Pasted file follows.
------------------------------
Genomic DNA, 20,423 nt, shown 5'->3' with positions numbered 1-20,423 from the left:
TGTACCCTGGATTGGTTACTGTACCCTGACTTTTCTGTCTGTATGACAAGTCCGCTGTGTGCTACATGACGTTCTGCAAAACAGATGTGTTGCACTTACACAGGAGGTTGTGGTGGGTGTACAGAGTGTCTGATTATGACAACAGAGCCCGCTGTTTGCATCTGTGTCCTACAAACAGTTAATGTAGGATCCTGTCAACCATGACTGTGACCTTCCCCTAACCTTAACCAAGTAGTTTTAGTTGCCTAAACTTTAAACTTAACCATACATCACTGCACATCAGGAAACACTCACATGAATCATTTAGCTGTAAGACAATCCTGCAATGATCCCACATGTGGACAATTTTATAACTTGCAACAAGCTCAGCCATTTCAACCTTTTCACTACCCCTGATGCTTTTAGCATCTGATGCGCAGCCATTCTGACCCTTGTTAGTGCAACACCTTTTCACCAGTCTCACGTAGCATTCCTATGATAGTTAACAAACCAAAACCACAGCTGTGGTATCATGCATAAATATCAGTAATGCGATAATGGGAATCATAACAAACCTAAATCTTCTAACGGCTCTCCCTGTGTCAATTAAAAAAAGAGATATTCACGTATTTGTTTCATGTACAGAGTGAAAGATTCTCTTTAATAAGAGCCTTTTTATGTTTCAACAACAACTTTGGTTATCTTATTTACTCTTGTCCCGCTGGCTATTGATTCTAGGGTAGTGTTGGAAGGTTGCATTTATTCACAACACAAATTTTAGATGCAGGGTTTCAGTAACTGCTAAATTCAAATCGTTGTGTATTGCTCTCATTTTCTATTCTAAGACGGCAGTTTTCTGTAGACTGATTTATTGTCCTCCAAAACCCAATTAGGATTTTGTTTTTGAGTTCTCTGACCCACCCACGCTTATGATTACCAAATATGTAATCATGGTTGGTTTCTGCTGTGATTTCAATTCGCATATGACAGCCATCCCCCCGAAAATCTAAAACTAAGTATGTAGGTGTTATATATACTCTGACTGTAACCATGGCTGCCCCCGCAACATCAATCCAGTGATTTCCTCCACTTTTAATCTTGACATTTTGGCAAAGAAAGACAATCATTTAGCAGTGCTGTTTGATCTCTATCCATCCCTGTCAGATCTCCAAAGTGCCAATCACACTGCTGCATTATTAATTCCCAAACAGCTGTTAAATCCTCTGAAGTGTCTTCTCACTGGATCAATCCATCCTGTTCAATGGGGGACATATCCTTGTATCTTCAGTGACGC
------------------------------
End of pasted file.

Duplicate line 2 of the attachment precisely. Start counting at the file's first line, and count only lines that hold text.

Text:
TGTACCCTGGATTGGTTACTGTACCCTGACTTTTCTGTCTGTATGACAAGTCCGCTGTGTGCTACATGACGTTCTGCAAAACAGATGTGTTGCACTTACACAGGAGGTTGTGGTGGGTGTACAGAGTGTCTGATTATGACAACAGAGCCCGCTGTTTGCATCTGTGTCCTACAAACAGTTAATGTAGGATCCTGTCAACCATGACTGTGACCTTCCCCTAACCTTAACCAAGTAGTTTTAGTTGCCTAAACTTTAAACTTAACCATACATCACTGCACATCAGGAAACACTCACATGAATCATTTAGCTGTAAGACAATCCTGCAATGATCCCACATGTGGACAATTTTATAACTTGCAACAAGCTCAGCCATTTCAACCTTTTCACTACCCCTGATGCTTTTAGCATCTGATGCGCAGCCATTCTGACCCTTGTTAGTGCAACACCTTTTCACCAGTCTCACGTAGCATTCCTATGATAGTTAACAAACCAAAACCACAGCTGTGGTATCATGCATAAATATCAGTAATGCGATAATGGGAATCATAACAAACCTAAATCTTCTAACGGCTCTCCCTGTGTCAATTAAAAAAAGAGATATTCACGTATTTGTTTCATGTACAGAGTGAAAGATTCTCTTTAATAAGAGCCTTTTTATGTTTCAACAACAACTTTGGTTATCTTATTTACTCTTGTCCCGCTGGCTATTGATTCTAGGGTAGTGTTGGAAGGTTGCATTTATTCACAACACAAATTTTAGATGCAGGGTTTCAGTAACTGCTAAATTCAAATCGTTGTGTATTGCTCTCATTTTCTATTCTAAGACGGCAGTTTTCTGTAGACTGATTTATTGTCCTCCAAAACCCAATTAGGATTTTGTTTTTGAGTTCTCTGACCCACCCACGCTTATGATTACCAAATATGTAATCATGGTTGGTTTCTGCTGTGATTTCAATTCGCATATGACAGCCATCCCCCCGAAAATCTAAAACTAAGTATGTAGGTGTTATATATACTCTGACTGTAACCATGGCTGCCCCCGCAACATCAATCCAGTGATTTCCTCCACTTTTAATCTTGACATTTTGGCAAAGAAAGACAATCATTTAGCAGTGCTGTTTGATCTCTATCCATCCCTGTCAGATCTCCAAAGTGCCAATCACACTGCTGCATTATTAATTCCCAAACAGCTGTTAAATCCTCTGAAGTGTCTTCTCACTGGATCAATCCATCCTGTTCAATGGGGGACATATCCTTGTATCTTCAGTGACGC